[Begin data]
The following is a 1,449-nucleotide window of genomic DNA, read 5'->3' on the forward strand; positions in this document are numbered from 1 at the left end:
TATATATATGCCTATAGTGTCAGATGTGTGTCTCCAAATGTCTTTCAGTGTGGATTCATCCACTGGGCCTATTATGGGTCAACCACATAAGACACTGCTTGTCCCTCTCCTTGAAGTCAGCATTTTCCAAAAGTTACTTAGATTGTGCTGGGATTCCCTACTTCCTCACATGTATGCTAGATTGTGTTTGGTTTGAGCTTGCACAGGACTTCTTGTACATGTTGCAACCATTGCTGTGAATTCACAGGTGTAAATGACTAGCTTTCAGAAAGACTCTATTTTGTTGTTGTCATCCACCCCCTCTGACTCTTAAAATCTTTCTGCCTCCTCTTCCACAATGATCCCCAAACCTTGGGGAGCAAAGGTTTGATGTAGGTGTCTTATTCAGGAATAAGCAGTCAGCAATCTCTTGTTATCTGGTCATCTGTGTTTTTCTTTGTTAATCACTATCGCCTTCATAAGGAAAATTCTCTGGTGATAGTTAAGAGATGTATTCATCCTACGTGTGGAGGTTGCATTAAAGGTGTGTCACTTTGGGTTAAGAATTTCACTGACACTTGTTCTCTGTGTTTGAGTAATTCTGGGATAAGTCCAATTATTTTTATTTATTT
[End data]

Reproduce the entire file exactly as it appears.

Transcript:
The following is a 1,449-nucleotide window of genomic DNA, read 5'->3' on the forward strand; positions in this document are numbered from 1 at the left end:
TATATATATGCCTATAGTGTCAGATGTGTGTCTCCAAATGTCTTTCAGTGTGGATTCATCCACTGGGCCTATTATGGGTCAACCACATAAGACACTGCTTGTCCCTCTCCTTGAAGTCAGCATTTTCCAAAAGTTACTTAGATTGTGCTGGGATTCCCTACTTCCTCACATGTATGCTAGATTGTGTTTGGTTTGAGCTTGCACAGGACTTCTTGTACATGTTGCAACCATTGCTGTGAATTCACAGGTGTAAATGACTAGCTTTCAGAAAGACTCTATTTTGTTGTTGTCATCCACCCCCTCTGACTCTTAAAATCTTTCTGCCTCCTCTTCCACAATGATCCCCAAACCTTGGGGAGCAAAGGTTTGATGTAGGTGTCTTATTCAGGAATAAGCAGTCAGCAATCTCTTGTTATCTGGTCATCTGTGTTTTTCTTTGTTAATCACTATCGCCTTCATAAGGAAAATTCTCTGGTGATAGTTAAGAGATGTATTCATCCTACGTGTGGAGGTTGCATTAAAGGTGTGTCACTTTGGGTTAAGAATTTCACTGACACTTGTTCTCTGTGTTTGAGTAATTCTGGGATAAGTCCAATTATTTTTATTTATTT